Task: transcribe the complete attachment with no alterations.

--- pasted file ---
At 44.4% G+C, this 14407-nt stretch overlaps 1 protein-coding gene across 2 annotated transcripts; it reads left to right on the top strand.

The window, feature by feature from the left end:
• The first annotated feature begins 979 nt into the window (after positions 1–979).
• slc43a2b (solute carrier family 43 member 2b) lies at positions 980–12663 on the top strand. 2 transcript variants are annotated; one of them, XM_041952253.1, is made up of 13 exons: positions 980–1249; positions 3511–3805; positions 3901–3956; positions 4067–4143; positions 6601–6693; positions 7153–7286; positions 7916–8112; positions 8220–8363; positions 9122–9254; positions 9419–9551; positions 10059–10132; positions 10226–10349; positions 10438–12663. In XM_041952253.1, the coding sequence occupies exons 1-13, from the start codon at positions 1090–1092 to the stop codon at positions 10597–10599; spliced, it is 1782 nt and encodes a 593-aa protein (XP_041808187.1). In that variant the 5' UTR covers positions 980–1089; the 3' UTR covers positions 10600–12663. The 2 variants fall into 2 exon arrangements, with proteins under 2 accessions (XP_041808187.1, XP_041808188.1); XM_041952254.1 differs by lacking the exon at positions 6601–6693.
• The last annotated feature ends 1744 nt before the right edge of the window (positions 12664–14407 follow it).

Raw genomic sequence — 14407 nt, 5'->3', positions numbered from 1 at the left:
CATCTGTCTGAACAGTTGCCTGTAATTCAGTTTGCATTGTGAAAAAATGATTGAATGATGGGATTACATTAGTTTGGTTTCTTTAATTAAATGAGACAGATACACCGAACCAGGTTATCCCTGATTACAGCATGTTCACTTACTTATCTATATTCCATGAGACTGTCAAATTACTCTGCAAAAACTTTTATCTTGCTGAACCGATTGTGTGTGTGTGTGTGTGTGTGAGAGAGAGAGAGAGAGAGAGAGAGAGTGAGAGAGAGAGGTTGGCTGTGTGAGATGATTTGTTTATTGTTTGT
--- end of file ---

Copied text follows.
At 44.4% G+C, this 14407-nt stretch overlaps 1 protein-coding gene across 2 annotated transcripts; it reads left to right on the top strand.

The window, feature by feature from the left end:
• The first annotated feature begins 979 nt into the window (after positions 1–979).
• slc43a2b (solute carrier family 43 member 2b) lies at positions 980–12663 on the top strand. 2 transcript variants are annotated; one of them, XM_041952253.1, is made up of 13 exons: positions 980–1249; positions 3511–3805; positions 3901–3956; positions 4067–4143; positions 6601–6693; positions 7153–7286; positions 7916–8112; positions 8220–8363; positions 9122–9254; positions 9419–9551; positions 10059–10132; positions 10226–10349; positions 10438–12663. In XM_041952253.1, the coding sequence occupies exons 1-13, from the start codon at positions 1090–1092 to the stop codon at positions 10597–10599; spliced, it is 1782 nt and encodes a 593-aa protein (XP_041808187.1). In that variant the 5' UTR covers positions 980–1089; the 3' UTR covers positions 10600–12663. The 2 variants fall into 2 exon arrangements, with proteins under 2 accessions (XP_041808187.1, XP_041808188.1); XM_041952254.1 differs by lacking the exon at positions 6601–6693.
• The last annotated feature ends 1744 nt before the right edge of the window (positions 12664–14407 follow it).

Raw genomic sequence — 14407 nt, 5'->3', positions numbered from 1 at the left:
CATCTGTCTGAACAGTTGCCTGTAATTCAGTTTGCATTGTGAAAAAATGATTGAATGATGGGATTACATTAGTTTGGTTTCTTTAATTAAATGAGACAGATACACCGAACCAGGTTATCCCTGATTACAGCATGTTCACTTACTTATCTATATTCCATGAGACTGTCAAATTACTCTGCAAAAACTTTTATCTTGCTGAACCGATTGTGTGTGTGTGTGTGTGTGTGAGAGAGAGAGAGAGAGAGAGAGAGAGTGAGAGAGAGAGGTTGGCTGTGTGAGATGATTTGTTTATTGTTTGT